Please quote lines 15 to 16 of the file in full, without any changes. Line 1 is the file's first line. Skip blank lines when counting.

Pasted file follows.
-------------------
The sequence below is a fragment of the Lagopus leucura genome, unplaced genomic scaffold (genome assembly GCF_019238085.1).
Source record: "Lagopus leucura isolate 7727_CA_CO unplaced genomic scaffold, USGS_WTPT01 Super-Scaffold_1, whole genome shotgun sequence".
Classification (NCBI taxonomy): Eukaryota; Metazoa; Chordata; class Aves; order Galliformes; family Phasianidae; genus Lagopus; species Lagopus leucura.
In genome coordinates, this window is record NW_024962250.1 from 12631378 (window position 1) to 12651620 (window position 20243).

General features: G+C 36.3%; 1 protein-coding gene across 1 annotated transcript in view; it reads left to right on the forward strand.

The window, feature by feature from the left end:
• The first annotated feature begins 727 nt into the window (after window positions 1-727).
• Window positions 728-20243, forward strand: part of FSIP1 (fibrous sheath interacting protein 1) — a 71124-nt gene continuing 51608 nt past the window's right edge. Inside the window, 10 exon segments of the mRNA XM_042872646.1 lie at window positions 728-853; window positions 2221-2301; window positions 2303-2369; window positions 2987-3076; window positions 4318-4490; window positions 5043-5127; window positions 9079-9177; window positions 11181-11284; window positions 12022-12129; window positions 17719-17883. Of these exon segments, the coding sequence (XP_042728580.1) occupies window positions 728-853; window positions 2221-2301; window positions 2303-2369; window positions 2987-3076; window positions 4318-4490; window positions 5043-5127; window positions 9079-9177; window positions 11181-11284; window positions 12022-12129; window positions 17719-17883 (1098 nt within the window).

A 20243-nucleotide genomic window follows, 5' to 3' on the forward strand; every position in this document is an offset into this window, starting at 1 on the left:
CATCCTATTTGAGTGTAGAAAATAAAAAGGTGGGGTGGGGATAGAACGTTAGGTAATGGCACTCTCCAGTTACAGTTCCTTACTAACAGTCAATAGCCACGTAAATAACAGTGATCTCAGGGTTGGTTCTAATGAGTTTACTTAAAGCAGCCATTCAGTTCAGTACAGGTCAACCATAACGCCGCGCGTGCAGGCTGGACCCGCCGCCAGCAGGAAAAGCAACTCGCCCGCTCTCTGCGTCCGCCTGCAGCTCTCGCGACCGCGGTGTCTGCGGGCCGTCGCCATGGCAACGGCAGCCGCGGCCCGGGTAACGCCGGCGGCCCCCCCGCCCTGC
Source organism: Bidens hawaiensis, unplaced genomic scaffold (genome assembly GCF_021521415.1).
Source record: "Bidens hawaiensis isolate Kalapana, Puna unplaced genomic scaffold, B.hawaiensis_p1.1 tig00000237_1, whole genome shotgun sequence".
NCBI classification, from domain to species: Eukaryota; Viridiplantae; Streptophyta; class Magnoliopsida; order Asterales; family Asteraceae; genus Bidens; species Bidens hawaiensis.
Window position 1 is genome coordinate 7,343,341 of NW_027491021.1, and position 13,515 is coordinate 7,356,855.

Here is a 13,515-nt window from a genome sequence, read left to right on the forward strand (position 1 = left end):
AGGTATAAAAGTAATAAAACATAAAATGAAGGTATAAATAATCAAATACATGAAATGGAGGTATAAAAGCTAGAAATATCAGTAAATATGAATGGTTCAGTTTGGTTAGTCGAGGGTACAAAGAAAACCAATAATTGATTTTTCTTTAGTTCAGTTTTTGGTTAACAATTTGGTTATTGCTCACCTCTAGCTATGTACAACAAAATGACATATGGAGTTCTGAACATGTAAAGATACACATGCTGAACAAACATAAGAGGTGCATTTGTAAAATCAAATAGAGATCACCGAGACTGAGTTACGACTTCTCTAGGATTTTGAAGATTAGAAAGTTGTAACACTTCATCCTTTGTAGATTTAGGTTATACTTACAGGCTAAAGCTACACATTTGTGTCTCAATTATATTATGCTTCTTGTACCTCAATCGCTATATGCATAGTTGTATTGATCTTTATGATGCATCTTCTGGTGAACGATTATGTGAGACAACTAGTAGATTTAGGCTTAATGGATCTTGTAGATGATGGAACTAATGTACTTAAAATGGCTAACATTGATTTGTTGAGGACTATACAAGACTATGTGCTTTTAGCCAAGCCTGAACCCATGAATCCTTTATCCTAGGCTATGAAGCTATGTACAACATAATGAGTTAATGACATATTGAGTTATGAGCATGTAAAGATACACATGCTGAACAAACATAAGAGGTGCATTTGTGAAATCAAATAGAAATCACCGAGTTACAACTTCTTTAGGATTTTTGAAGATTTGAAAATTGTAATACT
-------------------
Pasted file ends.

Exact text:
Here is a 13,515-nt window from a genome sequence, read left to right on the forward strand (position 1 = left end):
AGGTATAAAAGTAATAAAACATAAAATGAAGGTATAAATAATCAAATACATGAAATGGAGGTATAAAAGCTAGAAATATCAGTAAATATGAATGGTTCAGTTTGGTTAGTCGAGGGTACAAAGAAAACCAATAATTGATTTTTCTTTAGTTCAGTTTTTGGTTAACAATTTGGTTATTGCTCACCTCTAGCTATGTACAACAAAATGACATATGGAGTTCTGAACATGTAAAGATACACATGCTGAACAAACATAAGAGGTGCATTTGTAAAATCAAATAGAGATCACCGAGACTGAGTTACGACTTCTCTAGGATTTTGAAGATTAGAAAGTTGTAACACTTCATCCTTTGTAGATTTAGGTTATACTTACAGGCTAAAGCTACACATTTGTGTCTCAATTATATTATGCTTCTTGTACCTCAATCGCTATATGCATAGTTGTATTGATCTTTATGATGCATCTTCTGGTGAACGATTATGTGAGACAACTAGTAGATTTAGGCTTAATGGATCTTGTAGATGATGGAACTAATGTACTTAAAATGGCTAACATTGATTTGTTGAGGACTATACAAGACTATGTGCTTTTAGCCAAGCCTGAACCCATGAATCCTTTATCCTAGGCTATGAAGCTATGTACAACATAATGAGTTAATGACATATTGAGTTATGAGCATGTAAAGATACACATGCTGAACAAACATAAGAGGTGCATTTGTGAAATCAAATAGAAATCACCGAGTTACAACTTCTTTAGGATTTTTGAAGATTTGAAAATTGTAATACT